SENIORS are being urged not to mistake diabetes as normal signs of ageing.
Last week was National Diabetes Week and Diabetes Research WA executive director Sherl Westlund, who lives in South Perth, said it was estimated up to half a million people have Type 2 diabetes but are not aware of it.
“This risk of developing Type 2 diabetes increases as people age but at the same time, it can be a more hidden disease in seniors because some of the more common symptoms such as feeling tired and lethargic can simply be put down to ageing,” Ms Westlund said.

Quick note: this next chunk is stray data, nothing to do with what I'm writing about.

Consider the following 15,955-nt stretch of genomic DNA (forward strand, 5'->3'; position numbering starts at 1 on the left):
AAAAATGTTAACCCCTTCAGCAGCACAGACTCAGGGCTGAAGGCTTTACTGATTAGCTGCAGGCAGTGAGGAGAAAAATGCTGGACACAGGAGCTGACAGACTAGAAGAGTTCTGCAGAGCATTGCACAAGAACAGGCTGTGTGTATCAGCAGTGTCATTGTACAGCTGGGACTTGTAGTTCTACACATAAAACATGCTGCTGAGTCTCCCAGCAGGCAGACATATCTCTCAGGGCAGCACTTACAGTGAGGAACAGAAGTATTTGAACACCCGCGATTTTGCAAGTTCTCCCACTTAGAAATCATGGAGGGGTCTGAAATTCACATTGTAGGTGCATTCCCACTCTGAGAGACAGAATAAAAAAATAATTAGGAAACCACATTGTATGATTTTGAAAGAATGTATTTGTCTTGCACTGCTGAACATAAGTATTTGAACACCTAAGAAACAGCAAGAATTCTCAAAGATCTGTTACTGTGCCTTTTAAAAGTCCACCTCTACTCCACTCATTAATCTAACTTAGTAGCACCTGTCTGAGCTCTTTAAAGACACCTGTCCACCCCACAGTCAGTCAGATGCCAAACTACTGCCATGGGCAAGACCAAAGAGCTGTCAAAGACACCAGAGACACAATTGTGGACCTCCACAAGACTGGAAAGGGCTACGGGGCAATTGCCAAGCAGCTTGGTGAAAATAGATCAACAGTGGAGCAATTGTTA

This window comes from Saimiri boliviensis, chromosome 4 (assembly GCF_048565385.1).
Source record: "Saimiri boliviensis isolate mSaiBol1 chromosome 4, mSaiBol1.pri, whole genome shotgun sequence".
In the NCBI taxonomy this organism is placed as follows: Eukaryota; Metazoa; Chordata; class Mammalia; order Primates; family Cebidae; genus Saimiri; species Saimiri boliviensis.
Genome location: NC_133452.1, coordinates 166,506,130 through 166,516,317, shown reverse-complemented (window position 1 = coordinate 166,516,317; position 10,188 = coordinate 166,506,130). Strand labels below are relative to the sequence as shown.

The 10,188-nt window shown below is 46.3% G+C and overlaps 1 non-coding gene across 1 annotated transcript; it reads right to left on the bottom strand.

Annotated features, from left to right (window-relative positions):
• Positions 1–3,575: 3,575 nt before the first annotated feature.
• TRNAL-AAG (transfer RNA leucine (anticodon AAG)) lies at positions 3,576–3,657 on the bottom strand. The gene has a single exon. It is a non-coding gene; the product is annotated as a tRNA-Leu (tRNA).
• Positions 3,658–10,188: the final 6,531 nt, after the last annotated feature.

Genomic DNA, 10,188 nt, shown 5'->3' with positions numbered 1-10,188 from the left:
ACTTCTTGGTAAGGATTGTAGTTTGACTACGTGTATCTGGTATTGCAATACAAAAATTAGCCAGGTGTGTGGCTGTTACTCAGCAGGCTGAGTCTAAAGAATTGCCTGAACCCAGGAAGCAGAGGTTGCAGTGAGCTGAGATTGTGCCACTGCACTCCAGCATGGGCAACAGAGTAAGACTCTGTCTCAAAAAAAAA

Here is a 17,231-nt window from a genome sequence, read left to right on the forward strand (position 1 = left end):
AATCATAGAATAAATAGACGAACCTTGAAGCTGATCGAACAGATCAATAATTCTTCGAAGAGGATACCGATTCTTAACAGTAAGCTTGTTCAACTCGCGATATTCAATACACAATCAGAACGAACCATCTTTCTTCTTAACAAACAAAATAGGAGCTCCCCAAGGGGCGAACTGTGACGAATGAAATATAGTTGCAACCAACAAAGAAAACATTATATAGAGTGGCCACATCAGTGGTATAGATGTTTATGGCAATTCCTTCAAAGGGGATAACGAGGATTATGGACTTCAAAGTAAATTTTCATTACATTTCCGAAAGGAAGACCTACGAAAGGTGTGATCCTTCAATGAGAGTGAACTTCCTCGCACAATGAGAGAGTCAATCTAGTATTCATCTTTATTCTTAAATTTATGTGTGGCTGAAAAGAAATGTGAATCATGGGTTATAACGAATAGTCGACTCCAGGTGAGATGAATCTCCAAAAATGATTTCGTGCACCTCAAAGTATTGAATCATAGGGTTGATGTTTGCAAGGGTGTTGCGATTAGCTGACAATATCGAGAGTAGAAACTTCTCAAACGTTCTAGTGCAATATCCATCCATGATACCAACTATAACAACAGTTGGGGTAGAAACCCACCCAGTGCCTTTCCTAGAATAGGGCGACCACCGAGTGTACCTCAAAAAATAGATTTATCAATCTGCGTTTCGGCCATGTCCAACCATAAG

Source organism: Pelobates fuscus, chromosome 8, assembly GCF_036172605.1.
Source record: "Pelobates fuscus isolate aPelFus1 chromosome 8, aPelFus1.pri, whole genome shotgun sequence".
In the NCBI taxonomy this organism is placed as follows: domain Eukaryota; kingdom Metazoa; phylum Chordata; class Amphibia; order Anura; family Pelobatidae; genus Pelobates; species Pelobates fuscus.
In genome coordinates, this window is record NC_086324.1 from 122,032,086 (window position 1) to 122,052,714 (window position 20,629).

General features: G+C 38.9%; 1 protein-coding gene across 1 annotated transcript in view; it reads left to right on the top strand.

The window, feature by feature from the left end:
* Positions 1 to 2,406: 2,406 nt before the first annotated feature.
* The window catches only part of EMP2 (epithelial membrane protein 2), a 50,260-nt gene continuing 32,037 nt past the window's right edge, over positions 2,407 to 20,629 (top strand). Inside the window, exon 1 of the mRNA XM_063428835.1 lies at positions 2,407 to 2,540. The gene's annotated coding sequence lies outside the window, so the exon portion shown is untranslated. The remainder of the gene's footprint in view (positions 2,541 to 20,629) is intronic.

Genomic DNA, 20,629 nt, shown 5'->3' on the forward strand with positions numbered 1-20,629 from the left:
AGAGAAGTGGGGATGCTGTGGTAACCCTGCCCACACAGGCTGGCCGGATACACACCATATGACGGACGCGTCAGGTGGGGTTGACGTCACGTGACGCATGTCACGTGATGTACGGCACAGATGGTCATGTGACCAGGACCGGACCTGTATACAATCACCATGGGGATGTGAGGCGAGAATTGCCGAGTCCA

“Feeling thirsty all the time and urinating a lot can also be indicators but because some people lose their sense of thirst as they get older, these symptoms may not appear.
“Slow healing wounds, blurred vision and frequent infections can be other signals but, again, may simply be thought to be an issue to do with ageing.
“Our funded research has also shown that Type 2 diabetes can dramatically affect the everyday thinking skills of up to one-in-three adults aged more than 60; another symptom that could easily be chalked up to general ageing.”
Sir Charles Gairdner Hospital director of diabetes services and diabetes consultant physician Joey Kaye said the worry for older Australians was missing the early signs of diabetes could put their general health and independence at risk.
To fund more research click here call 9224 1006.